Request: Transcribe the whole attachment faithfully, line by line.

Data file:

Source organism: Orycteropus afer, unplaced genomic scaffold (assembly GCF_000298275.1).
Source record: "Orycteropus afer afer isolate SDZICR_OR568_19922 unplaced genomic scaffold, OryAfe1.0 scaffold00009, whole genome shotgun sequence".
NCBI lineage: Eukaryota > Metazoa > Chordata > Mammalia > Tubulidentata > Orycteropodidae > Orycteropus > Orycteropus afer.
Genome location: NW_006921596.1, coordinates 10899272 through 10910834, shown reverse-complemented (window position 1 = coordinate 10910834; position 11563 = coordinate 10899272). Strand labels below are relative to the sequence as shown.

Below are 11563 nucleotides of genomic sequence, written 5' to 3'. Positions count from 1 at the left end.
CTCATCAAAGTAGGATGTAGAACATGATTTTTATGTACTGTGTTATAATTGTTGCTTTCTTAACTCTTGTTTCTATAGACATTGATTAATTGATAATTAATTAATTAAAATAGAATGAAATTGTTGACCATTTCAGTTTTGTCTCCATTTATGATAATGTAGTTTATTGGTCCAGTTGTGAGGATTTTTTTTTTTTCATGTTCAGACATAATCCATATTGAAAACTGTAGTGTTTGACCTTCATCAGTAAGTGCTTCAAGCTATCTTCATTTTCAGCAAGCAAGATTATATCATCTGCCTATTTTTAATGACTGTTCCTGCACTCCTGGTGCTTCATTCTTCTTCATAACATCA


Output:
Source organism: Orycteropus afer, unplaced genomic scaffold (assembly GCF_000298275.1).
Source record: "Orycteropus afer afer isolate SDZICR_OR568_19922 unplaced genomic scaffold, OryAfe1.0 scaffold00009, whole genome shotgun sequence".
NCBI lineage: Eukaryota > Metazoa > Chordata > Mammalia > Tubulidentata > Orycteropodidae > Orycteropus > Orycteropus afer.
Genome location: NW_006921596.1, coordinates 10899272 through 10910834, shown reverse-complemented (window position 1 = coordinate 10910834; position 11563 = coordinate 10899272). Strand labels below are relative to the sequence as shown.

Below are 11563 nucleotides of genomic sequence, written 5' to 3'. Positions count from 1 at the left end.
CTCATCAAAGTAGGATGTAGAACATGATTTTTATGTACTGTGTTATAATTGTTGCTTTCTTAACTCTTGTTTCTATAGACATTGATTAATTGATAATTAATTAATTAAAATAGAATGAAATTGTTGACCATTTCAGTTTTGTCTCCATTTATGATAATGTAGTTTATTGGTCCAGTTGTGAGGATTTTTTTTTTTTCATGTTCAGACATAATCCATATTGAAAACTGTAGTGTTTGACCTTCATCAGTAAGTGCTTCAAGCTATCTTCATTTTCAGCAAGCAAGATTATATCATCTGCCTATTTTTAATGACTGTTCCTGCACTCCTGGTGCTTCATTCTTCTTCATAACATCA